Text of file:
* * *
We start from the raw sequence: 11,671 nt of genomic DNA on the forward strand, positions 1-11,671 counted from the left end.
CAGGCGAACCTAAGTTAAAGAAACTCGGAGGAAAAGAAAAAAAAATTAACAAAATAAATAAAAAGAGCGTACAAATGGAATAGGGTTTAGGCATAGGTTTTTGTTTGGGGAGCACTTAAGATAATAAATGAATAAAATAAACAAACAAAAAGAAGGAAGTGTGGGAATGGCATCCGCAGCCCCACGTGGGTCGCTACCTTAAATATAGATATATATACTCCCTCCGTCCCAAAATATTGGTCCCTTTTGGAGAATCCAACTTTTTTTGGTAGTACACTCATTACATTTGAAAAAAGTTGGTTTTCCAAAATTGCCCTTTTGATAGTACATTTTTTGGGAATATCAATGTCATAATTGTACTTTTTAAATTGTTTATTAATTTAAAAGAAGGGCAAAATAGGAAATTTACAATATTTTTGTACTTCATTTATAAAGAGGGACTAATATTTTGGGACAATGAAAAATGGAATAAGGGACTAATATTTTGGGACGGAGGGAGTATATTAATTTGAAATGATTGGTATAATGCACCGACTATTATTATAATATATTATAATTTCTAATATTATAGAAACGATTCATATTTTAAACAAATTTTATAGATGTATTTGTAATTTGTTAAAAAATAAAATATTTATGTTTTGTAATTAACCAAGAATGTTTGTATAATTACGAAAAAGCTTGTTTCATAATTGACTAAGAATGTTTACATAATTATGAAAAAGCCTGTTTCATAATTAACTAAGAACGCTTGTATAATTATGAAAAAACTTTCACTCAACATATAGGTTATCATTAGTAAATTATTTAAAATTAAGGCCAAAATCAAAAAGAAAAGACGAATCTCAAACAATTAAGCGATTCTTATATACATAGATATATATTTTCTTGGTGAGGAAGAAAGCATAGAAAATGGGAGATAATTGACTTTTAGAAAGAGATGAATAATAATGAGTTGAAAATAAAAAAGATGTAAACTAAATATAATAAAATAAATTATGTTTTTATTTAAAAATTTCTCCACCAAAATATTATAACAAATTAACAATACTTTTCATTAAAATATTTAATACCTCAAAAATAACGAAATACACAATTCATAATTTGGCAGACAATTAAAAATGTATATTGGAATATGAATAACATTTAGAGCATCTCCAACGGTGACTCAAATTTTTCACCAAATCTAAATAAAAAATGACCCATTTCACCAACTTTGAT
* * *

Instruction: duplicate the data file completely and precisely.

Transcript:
We start from the raw sequence: 11,671 nt of genomic DNA on the forward strand, positions 1-11,671 counted from the left end.
CAGGCGAACCTAAGTTAAAGAAACTCGGAGGAAAAGAAAAAAAAATTAACAAAATAAATAAAAAGAGCGTACAAATGGAATAGGGTTTAGGCATAGGTTTTTGTTTGGGGAGCACTTAAGATAATAAATGAATAAAATAAACAAACAAAAAGAAGGAAGTGTGGGAATGGCATCCGCAGCCCCACGTGGGTCGCTACCTTAAATATAGATATATATACTCCCTCCGTCCCAAAATATTGGTCCCTTTTGGAGAATCCAACTTTTTTTGGTAGTACACTCATTACATTTGAAAAAAGTTGGTTTTCCAAAATTGCCCTTTTGATAGTACATTTTTTGGGAATATCAATGTCATAATTGTACTTTTTAAATTGTTTATTAATTTAAAAGAAGGGCAAAATAGGAAATTTACAATATTTTTGTACTTCATTTATAAAGAGGGACTAATATTTTGGGACAATGAAAAATGGAATAAGGGACTAATATTTTGGGACGGAGGGAGTATATTAATTTGAAATGATTGGTATAATGCACCGACTATTATTATAATATATTATAATTTCTAATATTATAGAAACGATTCATATTTTAAACAAATTTTATAGATGTATTTGTAATTTGTTAAAAAATAAAATATTTATGTTTTGTAATTAACCAAGAATGTTTGTATAATTACGAAAAAGCTTGTTTCATAATTGACTAAGAATGTTTACATAATTATGAAAAAGCCTGTTTCATAATTAACTAAGAACGCTTGTATAATTATGAAAAAACTTTCACTCAACATATAGGTTATCATTAGTAAATTATTTAAAATTAAGGCCAAAATCAAAAAGAAAAGACGAATCTCAAACAATTAAGCGATTCTTATATACATAGATATATATTTTCTTGGTGAGGAAGAAAGCATAGAAAATGGGAGATAATTGACTTTTAGAAAGAGATGAATAATAATGAGTTGAAAATAAAAAAGATGTAAACTAAATATAATAAAATAAATTATGTTTTTATTTAAAAATTTCTCCACCAAAATATTATAACAAATTAACAATACTTTTCATTAAAATATTTAATACCTCAAAAATAACGAAATACACAATTCATAATTTGGCAGACAATTAAAAATGTATATTGGAATATGAATAACATTTAGAGCATCTCCAACGGTGACTCAAATTTTTCACCAAATCTAAATAAAAAATGACCCATTTCACCAACTTTGAT